Brighton and Hove News »Food stamps and emergency grants to tackle winter financial woes


Hove Town Hall

Advisers were divided over how to use more than £ 2million in government money to support those in need during the winter.

Labor and Green councilors disagreed on how much money should go to families in Brighton and Hove to cover food stamps during the school holidays.

At the Policy and Resources (Resume) subcommittee on Thursday 4 November, labor advisers lobbied to increase the value of vouchers given to underprivileged families from £ 15 to £ 20.

But the Greens said it was important to also fund a kitty for emergency grants.

At least half of the government’s £ 2.1million household support fund must be spent on children.

The council plans to spend more than £ 750,000 on vouchers of £ 15 per week, per child, for low-income families covering the October and February semesters and the Christmas and Easter holidays.

Families whose children benefit from free school meals or those who have early childhood vouchers for childcare and Early Years Premium are eligible for the vouchers.

The second largest amount, £ 404,000, is for the Local Discretionary Fund to pay for basic necessities for needy households, ranging from gas and electricity to essentials such as replacing refrigerators or even payment. emergency bills.

Labor group co-leader John Allcock has asked for £ 20 vouchers to help offset the loss of £ 20 per week for families receiving universal credit.

He pointed out that £ 20 per week represents a loss of £ 1,040 per year for disadvantaged families.

Since May 2019 and May of this year, the number of children entitled to free school meals has increased by 1,628, with 6,568 young people entitled to service across the city.

Councilor Allcock said children in poorer households eat less fruit and vegetables and parents are more likely to buy a narrow range of food to avoid waste.

He said: ‘I’m sure we all agree that it would be very difficult to feed a family with, say, starving 11 and 14 year olds on £ 30 a week so I think l The proposed £ 15 voucher allowance was set too low.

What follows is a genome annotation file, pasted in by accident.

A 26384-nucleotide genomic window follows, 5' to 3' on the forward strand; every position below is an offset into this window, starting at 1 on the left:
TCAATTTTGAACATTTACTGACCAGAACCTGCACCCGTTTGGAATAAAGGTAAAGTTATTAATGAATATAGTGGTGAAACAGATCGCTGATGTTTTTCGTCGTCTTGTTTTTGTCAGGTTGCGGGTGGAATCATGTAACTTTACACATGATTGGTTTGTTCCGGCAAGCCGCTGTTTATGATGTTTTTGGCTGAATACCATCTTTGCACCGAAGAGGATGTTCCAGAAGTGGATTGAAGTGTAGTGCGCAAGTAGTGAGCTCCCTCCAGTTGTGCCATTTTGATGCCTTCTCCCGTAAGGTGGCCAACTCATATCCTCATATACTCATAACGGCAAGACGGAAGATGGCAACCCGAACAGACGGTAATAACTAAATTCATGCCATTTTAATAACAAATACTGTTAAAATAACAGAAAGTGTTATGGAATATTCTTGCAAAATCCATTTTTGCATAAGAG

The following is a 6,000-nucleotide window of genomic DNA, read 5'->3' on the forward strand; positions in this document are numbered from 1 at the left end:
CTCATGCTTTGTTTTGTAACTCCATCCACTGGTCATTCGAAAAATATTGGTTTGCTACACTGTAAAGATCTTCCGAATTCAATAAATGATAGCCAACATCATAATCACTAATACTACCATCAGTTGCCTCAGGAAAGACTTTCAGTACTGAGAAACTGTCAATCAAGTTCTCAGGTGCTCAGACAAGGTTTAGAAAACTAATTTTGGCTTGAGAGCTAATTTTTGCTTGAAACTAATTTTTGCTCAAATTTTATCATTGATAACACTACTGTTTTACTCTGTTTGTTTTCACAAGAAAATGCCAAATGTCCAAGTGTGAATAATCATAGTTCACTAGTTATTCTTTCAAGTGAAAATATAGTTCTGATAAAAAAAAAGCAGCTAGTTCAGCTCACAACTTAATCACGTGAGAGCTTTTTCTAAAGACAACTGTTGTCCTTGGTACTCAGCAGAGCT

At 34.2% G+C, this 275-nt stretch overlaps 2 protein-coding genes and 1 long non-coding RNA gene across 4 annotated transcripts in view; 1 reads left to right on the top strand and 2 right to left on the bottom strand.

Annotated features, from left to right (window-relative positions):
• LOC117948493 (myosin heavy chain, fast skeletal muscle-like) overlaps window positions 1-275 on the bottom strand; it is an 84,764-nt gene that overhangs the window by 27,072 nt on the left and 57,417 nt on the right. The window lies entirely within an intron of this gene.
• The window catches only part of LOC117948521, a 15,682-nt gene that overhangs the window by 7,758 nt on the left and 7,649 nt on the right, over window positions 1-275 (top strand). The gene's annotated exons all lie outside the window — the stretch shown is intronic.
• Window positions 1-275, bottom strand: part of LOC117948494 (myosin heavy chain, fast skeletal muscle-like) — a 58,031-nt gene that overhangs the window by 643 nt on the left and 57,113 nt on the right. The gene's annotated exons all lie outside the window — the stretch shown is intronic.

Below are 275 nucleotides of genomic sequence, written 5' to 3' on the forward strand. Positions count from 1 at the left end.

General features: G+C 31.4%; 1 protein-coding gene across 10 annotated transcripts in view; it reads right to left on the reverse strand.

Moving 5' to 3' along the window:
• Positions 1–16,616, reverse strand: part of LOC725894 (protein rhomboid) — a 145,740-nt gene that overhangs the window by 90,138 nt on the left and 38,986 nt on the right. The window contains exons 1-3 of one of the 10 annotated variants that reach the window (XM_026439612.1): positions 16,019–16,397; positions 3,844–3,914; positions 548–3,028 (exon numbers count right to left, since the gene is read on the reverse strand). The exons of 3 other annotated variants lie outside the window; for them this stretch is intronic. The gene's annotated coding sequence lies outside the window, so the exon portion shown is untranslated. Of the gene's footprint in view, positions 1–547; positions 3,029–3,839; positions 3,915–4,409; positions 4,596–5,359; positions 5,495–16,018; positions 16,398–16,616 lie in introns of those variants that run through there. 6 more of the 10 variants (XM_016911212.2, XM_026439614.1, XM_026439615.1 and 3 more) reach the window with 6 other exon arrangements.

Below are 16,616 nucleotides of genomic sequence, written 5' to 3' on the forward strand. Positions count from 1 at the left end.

“Of course, families need other resources to survive as well as food. So our proposal to increase the vouchers to £ 20 will also allow more flexibility in the household budget for other essentials at this time of year, such as fuel and warm clothes. “

His Labor co-leader Carmen Appich has spoken out in favor of increased funding for vouchers and also more money for the emergency Heat and Welfare program.

The program provides multi-agency advice from Money Advice, Citizens Advice and Brighton and Hove Energy Services Co-operative (BHESCO). It includes emergency energy top-up payments for people using key meters and free home energy surveys.

She said, “When I was a struggling young single mom back then, it would make a huge difference to me.

“There was a time when you made the choice to feed your child properly or to eat yourself. I was quite skinny at the time because I made the choice to feed my child.

Deputy Green Council chief Hannah Clare said the two groups had the same goal and agreed with what the Labor group had said but wanted to take a different approach.

She said council officers had worked with the community and the voluntary sector to create a “good balance” to support as many people as possible.

Speaking in support of the discretionary grant funding, Councilor Clare said, “If your refrigerator or oven breaks down then it’s a big deal, a big one-time cost that you have to pay.

“Having that funding there is really vital, but it’s a significant one-time cost. To help as many people as possible, you need as much money as possible.

“By providing money for these appliances or these fuel bills, you will also help them have more money for food.”

Green Council chief adviser Phélim Mac Cafferty said he understands Labor’s intention, but expanding food stamps will not go to all who need help lifting themselves out of poverty .

He said: “The government has cast another plaster on the huge problem. This is another short-sighted approach to poverty.

“They think spending money on food stamps will tackle the low wages and all the wage stagnation that we know the whole country is suffering from.

“Either way, throwing this money away will tackle rising housing costs and fuel bills or the cruel decision to cut £ 20 from universal credit.”

Councilor Mac Cafferty said people could micromanage every penny, but when the refrigerator or their car breaks down, they shouldn’t have to go “scam” the loan companies.

The Labor amendment was not passed and the vouchers will remain at £ 15 per week per child during the holidays.

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